According to NASA’s chief historian, Bill Barry, this one decision set a course that the space race would follow for years to come. “Once you do that,” he explained, “you bake in all of the stuff that’s already there. For example, that there are no African-Americans who are test pilots. There are no women who are test pilots.”
As Tom Wolfe described them in “The Right Stuff,” the first astronauts were “seven patriotic God-fearing small-town Protestant family men with excellent backing on the home front.” These would be America’s celestial heroes. They had camera-ready wives and families, and projected the camaraderie of an elite corps. Not surprisingly, those first space soldiers were all white.
On April 12, 1961, the Soviet cosmonaut Yuri Gagarin became the first human in space. The next month, in an address to a joint session of Congress, President John F. Kennedy announced his intention to put Americans on the moon, declaring it necessary “if we are to win the battle that is now going on around the world between freedom and tyranny.”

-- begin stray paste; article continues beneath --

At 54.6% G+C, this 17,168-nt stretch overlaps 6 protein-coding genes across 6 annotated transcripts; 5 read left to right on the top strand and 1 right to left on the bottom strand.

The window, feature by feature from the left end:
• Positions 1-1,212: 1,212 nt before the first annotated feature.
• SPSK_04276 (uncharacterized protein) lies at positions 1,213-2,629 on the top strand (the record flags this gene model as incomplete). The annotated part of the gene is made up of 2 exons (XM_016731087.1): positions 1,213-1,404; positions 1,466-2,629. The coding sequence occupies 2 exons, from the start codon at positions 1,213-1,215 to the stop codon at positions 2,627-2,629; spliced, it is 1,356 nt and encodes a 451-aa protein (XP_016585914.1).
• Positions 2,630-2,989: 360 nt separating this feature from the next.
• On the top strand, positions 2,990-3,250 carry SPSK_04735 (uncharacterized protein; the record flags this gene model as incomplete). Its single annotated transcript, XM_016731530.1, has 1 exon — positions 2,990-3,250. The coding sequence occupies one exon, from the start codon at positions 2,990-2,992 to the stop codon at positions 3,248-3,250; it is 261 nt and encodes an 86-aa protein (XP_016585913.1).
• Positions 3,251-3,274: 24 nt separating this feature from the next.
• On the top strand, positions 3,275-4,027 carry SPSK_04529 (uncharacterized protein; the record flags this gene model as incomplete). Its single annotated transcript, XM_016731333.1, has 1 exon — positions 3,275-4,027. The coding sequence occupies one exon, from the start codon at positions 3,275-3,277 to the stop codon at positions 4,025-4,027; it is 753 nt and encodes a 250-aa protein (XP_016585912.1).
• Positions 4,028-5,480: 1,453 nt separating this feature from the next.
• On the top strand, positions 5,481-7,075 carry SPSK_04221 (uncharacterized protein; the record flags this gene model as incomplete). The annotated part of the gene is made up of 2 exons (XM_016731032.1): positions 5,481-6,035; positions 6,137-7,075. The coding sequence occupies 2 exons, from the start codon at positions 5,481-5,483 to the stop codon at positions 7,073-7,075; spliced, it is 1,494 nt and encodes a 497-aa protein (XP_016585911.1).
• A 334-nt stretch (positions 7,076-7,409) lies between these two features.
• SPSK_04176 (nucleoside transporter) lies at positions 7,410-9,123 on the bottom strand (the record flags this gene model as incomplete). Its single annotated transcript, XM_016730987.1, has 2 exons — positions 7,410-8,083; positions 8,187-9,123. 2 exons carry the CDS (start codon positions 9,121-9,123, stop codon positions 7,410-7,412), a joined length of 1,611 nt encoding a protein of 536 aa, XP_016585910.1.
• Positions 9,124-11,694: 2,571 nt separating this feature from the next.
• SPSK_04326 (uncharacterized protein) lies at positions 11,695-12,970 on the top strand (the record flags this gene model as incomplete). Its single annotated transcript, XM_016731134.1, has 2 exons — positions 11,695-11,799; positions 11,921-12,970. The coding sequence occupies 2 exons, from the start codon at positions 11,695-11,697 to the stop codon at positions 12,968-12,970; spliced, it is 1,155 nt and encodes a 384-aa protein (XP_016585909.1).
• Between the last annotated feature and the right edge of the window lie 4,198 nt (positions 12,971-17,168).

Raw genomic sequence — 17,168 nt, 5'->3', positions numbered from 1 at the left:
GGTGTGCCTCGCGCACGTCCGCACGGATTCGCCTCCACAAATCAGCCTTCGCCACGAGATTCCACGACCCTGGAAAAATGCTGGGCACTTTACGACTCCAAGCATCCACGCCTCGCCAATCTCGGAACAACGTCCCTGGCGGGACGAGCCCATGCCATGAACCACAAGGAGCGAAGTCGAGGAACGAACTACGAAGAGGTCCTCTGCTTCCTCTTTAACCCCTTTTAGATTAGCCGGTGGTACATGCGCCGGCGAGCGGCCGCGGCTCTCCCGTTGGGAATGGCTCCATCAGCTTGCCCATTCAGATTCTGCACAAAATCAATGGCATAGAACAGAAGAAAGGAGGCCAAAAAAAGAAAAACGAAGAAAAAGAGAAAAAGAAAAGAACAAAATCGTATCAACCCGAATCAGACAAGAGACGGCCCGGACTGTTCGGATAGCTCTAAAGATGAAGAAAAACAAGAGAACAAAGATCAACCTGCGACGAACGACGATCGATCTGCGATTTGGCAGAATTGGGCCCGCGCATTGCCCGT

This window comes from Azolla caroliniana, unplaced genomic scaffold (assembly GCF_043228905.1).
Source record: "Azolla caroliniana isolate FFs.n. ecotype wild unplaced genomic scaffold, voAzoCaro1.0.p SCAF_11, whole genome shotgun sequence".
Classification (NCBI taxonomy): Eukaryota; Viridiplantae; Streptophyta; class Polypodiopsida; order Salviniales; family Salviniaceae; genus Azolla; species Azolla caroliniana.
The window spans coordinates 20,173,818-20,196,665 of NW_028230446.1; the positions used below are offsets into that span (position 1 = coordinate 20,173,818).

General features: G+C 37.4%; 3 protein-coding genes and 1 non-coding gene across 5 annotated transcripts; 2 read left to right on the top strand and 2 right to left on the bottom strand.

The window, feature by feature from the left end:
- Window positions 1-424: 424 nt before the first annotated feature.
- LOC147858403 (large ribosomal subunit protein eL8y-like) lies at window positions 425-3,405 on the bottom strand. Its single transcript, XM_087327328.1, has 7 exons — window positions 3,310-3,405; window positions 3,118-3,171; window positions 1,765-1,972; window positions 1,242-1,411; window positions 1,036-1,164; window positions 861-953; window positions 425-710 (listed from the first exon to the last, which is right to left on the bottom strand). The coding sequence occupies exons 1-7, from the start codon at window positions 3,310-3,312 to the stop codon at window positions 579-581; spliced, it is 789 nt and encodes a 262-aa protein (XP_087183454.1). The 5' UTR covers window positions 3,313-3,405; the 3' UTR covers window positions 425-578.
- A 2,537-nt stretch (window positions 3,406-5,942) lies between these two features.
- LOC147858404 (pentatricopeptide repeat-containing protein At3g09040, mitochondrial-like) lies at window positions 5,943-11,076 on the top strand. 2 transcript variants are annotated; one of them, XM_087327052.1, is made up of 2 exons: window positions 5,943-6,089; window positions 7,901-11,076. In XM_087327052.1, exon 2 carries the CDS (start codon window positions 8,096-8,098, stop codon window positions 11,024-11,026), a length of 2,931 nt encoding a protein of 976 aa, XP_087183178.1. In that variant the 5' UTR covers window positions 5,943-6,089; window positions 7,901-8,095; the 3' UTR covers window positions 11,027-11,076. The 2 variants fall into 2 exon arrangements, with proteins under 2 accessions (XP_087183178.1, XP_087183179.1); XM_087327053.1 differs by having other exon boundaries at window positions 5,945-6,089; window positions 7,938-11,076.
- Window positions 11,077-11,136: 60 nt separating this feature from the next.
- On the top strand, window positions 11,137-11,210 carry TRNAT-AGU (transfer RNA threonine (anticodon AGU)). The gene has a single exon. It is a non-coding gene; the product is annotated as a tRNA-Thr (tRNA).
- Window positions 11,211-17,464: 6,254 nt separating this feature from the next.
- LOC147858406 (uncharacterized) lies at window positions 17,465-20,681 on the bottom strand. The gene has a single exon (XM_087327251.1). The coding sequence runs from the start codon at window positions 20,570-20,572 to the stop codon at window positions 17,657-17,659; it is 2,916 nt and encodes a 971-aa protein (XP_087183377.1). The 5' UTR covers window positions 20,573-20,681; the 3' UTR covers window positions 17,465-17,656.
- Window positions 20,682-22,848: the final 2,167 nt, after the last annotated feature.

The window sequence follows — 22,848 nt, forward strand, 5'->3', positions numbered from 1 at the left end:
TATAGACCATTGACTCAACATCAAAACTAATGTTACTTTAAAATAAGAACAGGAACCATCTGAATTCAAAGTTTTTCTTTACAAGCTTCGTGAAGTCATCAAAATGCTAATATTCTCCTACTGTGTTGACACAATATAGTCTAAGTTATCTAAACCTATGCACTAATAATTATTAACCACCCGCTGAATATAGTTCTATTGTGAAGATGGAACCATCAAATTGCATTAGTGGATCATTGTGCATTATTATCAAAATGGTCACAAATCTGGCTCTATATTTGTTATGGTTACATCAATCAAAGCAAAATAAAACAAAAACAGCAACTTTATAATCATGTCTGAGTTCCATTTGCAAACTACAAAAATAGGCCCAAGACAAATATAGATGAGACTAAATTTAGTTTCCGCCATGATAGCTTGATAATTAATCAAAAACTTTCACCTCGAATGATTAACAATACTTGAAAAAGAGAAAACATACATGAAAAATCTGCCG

By that time, the broadcast journalist Edward R. Murrow had become the director of the United States Information Agency, in charge of fighting the Cold War on the “hearts and minds” front. Watching the handsome Gagarin barnstorm Brazil, Japan, Liberia and other countries — and the screaming crowds that turned out for him — Murrow had an epiphany.
In September, he wrote to the administrator of NASA with what was essentially a bid for international diplomacy: “Why don’t we put the first non-white man in space? If your boys were to enroll and train a qualified Negro and then fly him in whatever vehicle is available, we could retell our whole space effort to the whole non-white world, which is most of it.”
With waves of countries emerging from colonial rule, the United States could not maintain credibility with Ghana, India, Indonesia or Nigeria, for instance, if much of America was still segregated.
“The map’s being divided into who’s pro-Soviet and who’s pro-U.S.A., and our astronauts are good-will ambassadors,” said the historian Douglas Brinkley, who wrote “American Moonshot,” which was published this year. “We’re touting them around to show people the greatness of the American experiment. You put a person of color in space and it’ll show how noble our democracy is.”